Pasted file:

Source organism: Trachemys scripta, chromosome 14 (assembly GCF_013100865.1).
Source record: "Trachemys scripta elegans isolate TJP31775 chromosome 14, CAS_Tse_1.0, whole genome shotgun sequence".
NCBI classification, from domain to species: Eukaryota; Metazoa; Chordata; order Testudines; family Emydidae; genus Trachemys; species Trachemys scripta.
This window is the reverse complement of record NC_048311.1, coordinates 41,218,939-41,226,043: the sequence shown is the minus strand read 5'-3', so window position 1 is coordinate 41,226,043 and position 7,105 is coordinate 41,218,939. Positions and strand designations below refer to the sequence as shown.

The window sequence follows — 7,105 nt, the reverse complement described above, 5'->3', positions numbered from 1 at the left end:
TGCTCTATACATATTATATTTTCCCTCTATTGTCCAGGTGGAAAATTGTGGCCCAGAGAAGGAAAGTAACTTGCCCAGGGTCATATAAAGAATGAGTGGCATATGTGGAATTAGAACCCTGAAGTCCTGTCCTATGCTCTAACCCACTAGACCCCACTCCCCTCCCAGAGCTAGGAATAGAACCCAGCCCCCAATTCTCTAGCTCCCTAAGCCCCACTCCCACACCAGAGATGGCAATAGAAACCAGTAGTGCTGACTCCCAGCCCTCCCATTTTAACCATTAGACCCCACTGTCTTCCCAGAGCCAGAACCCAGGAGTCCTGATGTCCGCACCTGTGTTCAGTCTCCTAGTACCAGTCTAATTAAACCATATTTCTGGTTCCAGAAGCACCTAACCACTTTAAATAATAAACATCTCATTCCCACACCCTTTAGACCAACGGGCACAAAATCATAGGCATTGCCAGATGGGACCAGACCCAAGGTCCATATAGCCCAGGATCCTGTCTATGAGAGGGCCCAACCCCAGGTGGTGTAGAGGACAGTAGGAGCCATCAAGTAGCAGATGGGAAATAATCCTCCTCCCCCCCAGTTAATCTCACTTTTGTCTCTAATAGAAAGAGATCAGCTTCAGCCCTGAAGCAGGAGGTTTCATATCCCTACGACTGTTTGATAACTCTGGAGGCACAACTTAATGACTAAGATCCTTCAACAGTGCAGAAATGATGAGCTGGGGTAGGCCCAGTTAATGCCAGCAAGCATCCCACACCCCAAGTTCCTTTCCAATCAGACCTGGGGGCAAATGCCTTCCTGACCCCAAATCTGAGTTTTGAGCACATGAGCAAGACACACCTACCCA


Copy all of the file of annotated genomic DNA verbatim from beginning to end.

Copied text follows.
Source organism: Trachemys scripta, chromosome 14 (assembly GCF_013100865.1).
Source record: "Trachemys scripta elegans isolate TJP31775 chromosome 14, CAS_Tse_1.0, whole genome shotgun sequence".
NCBI classification, from domain to species: Eukaryota; Metazoa; Chordata; order Testudines; family Emydidae; genus Trachemys; species Trachemys scripta.
This window is the reverse complement of record NC_048311.1, coordinates 41,218,939-41,226,043: the sequence shown is the minus strand read 5'-3', so window position 1 is coordinate 41,226,043 and position 7,105 is coordinate 41,218,939. Positions and strand designations below refer to the sequence as shown.

The window sequence follows — 7,105 nt, the reverse complement described above, 5'->3', positions numbered from 1 at the left end:
TGCTCTATACATATTATATTTTCCCTCTATTGTCCAGGTGGAAAATTGTGGCCCAGAGAAGGAAAGTAACTTGCCCAGGGTCATATAAAGAATGAGTGGCATATGTGGAATTAGAACCCTGAAGTCCTGTCCTATGCTCTAACCCACTAGACCCCACTCCCCTCCCAGAGCTAGGAATAGAACCCAGCCCCCAATTCTCTAGCTCCCTAAGCCCCACTCCCACACCAGAGATGGCAATAGAAACCAGTAGTGCTGACTCCCAGCCCTCCCATTTTAACCATTAGACCCCACTGTCTTCCCAGAGCCAGAACCCAGGAGTCCTGATGTCCGCACCTGTGTTCAGTCTCCTAGTACCAGTCTAATTAAACCATATTTCTGGTTCCAGAAGCACCTAACCACTTTAAATAATAAACATCTCATTCCCACACCCTTTAGACCAACGGGCACAAAATCATAGGCATTGCCAGATGGGACCAGACCCAAGGTCCATATAGCCCAGGATCCTGTCTATGAGAGGGCCCAACCCCAGGTGGTGTAGAGGACAGTAGGAGCCATCAAGTAGCAGATGGGAAATAATCCTCCTCCCCCCCAGTTAATCTCACTTTTGTCTCTAATAGAAAGAGATCAGCTTCAGCCCTGAAGCAGGAGGTTTCATATCCCTACGACTGTTTGATAACTCTGGAGGCACAACTTAATGACTAAGATCCTTCAACAGTGCAGAAATGATGAGCTGGGGTAGGCCCAGTTAATGCCAGCAAGCATCCCACACCCCAAGTTCCTTTCCAATCAGACCTGGGGGCAAATGCCTTCCTGACCCCAAATCTGAGTTTTGAGCACATGAGCAAGACACACCTACCCA